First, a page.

Last Thursday, Memphis United & the Mid-South Peace & Justice Center held a press conference after we learned that anti-violence advocate, and grieving father, Reginald Johnson was told by police that he had been placed on a “hazard list” after filing an internal Affairs complaint concerning a 2016 incident when he was unjustly beaten, maced, and arrested by officers after he called them to assist a man who knocked on his front door after being shot. We called on Mayor Jim Strickland and MPD to release a memo that Reginald be removed from any type of “hazard list” and release a policy outlining the criteria for categorization as a hazard, as well as the process for removal of such a characterization from one’s name or home address.
Many community members attended to demand justice for a man who has received ill treatment from MPD since he spoke out to media about the lack of answers and communication concerning the still-unsolved murder of his son, Samuel Johnson, in 2014. Unfortunately, MPD and the Strickland Administration have chosen to respond in the form of semantic games, saying, “there is no hazard list.” It may be technically true that MPD does not maintain a single, compiled list of individuals categorized as hazards, but that is NOT the issue, and both MPD and the Strickland administration know it. They go on to admit that MPD DOES categorize certain individuals’ addresses as hazards.
“Hazards are placed on locations were [sic] an officer has experienced some type of incident which has been identified as a possible hazard for officers. A few examples: locations where prior barricade situations have occurred, violent and/or combative mental consumers, a combative party, someone who has fought with officers, etc,”
Mr. Johnson doesn’t fit any of those categories. Apparently, his home was categorized as a hazard after one of the officers he filed a complaint against accused Mr. Johnson of making a threat against his wife and child, an accusation that is completely without merit or substantiation. Since then, Mr. Johnson has experienced squad cars driving by his home, shining lights into his windows at night, and back in February of 2017, when his daughter called to file an non-emergency accident report from his home after her car was struck in a hit and run, the dispatcher asked, “Is Mr. Johnson there?…is he okay?” His daughter, confused, asked, “y’all know him?” to which the dispatcher responded, “Yeah…we do.” Four squad cars showed up with lights blazing while one officer took the accident report.
Mr. Johnson has met with officials at every level of government to resolve this issue. He has met personally with Deputy Chief Shearin, Deputy Director Ryall, Police Director Rallings, and even Mayor Strickland. For months, he has been promised that they were “working on it” and yet the hazard categorization remains on his home and MPD has not released a policy outlining the hazard categorization. On August 15, The Mid-South Peace & Justice Center made a written inquiry on Mr. Johnson’s behalf, asking them to lift the categorization and release the policy. The only response we received was from Deputy Director Ryall stating, “Thank you, Mr. Garner. I appreciate you providing this information. We have been communication with Mr. Johnson and will continue to do so.” Yet, nothing has changed.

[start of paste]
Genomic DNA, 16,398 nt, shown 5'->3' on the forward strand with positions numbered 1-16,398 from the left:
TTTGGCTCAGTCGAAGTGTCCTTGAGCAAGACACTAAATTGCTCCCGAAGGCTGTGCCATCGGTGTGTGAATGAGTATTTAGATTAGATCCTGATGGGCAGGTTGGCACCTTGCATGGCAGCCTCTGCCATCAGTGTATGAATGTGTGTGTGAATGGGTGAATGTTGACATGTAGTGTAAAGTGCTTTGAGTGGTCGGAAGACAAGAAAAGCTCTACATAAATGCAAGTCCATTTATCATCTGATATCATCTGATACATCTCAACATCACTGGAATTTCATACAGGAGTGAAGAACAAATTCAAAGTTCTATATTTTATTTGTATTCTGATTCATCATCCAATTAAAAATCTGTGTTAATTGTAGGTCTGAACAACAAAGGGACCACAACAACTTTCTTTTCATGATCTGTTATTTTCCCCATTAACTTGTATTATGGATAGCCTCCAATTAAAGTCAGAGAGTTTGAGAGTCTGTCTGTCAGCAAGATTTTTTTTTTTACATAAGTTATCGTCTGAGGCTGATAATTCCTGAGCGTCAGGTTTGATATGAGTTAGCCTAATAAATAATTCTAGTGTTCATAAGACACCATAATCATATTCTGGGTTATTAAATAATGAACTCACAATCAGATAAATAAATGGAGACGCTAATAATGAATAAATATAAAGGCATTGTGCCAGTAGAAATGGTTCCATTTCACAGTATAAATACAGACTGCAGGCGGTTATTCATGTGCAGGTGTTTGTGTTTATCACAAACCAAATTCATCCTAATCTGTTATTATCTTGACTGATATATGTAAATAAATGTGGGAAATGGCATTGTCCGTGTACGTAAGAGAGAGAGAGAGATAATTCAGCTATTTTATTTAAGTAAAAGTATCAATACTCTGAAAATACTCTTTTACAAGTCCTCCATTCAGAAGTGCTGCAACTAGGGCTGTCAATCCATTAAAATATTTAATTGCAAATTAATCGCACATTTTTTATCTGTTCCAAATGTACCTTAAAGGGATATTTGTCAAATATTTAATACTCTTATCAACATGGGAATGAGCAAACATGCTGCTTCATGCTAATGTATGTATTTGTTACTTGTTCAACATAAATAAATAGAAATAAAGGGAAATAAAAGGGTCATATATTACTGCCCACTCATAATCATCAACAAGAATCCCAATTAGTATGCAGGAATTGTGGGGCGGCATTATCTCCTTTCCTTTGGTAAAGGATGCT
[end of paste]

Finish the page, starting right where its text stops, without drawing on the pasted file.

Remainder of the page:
This amounts to a form of extrajudicial punishment for Mr. Johnson exercising his right to file a complaint in an attempt to hold officers accountable. Mr. Johnson has not been found guilty of any crime. The accusations made by one officer against Mr. Johnson have never been substantiated, because it never happened. This means that anyone who speaks out against harassment or misconduct may be subject to retaliation without standard due process protections like notice of the accusation and the right to a hearing.
Director Rallings’, and especially the Mayor’s failure to act on this issue isn’t just disappointing, it’s unacceptable, signaling a complete lack of leadership and accountability which has become commonplace in this administration. The Mayor’s office told Mr. Johnson that they don’t intervene in police matters. If this is true, then what do we have the Mayor for? The Police Director is not an elected position like the County Sheriff—he serves at the will and pleasure of the mayor who appointed him. When civilians can’t get an appropriate response through MPD’s bureaucracy, it is incumbent on the Mayor to ensure that issues such as these are resolved in a fair and timely manner.
We’ve heard Strickland and Rallings offer endless talking points about their commitment to transparency and accountability in government, and yet here is just one more example to the contrary. Semantic games and empty talking points are no substitute for governance. We urge the public to continue to contact their Mayor and demand that MPD release a written memo, removing any “hazard” categorization from Mr. Johnson’s name or home, as well as make MPD’s policy on hazard categorizations public. Reginald Johnson deserves peace and justice, and we as a governed people deserve leadership that is fair and accountable, not only in word, but in deed.
Please sign this petition demanding the removal of Mr. Johnson from any “hazard” categorization, and the release of a public policy outlining the criteria and process for removal of such a categorization: SIGN THE PETITION
We are also asking that you continue to call your Mayor & your Police Director, and tell them to do the right thing.
(1) MPD release an official written memo stating that Reginald Johnson’s name and home address be removed from any “hazard” categorization.
(2) Release a policy defining this categorization and the process whereby individuals can be removed from the categorization as a “hazard”
Mayor Strickland: firstname.lastname@example.org, (901) 636-6000
MPD Director Rallings: Michael.Rallings@memphistn.gov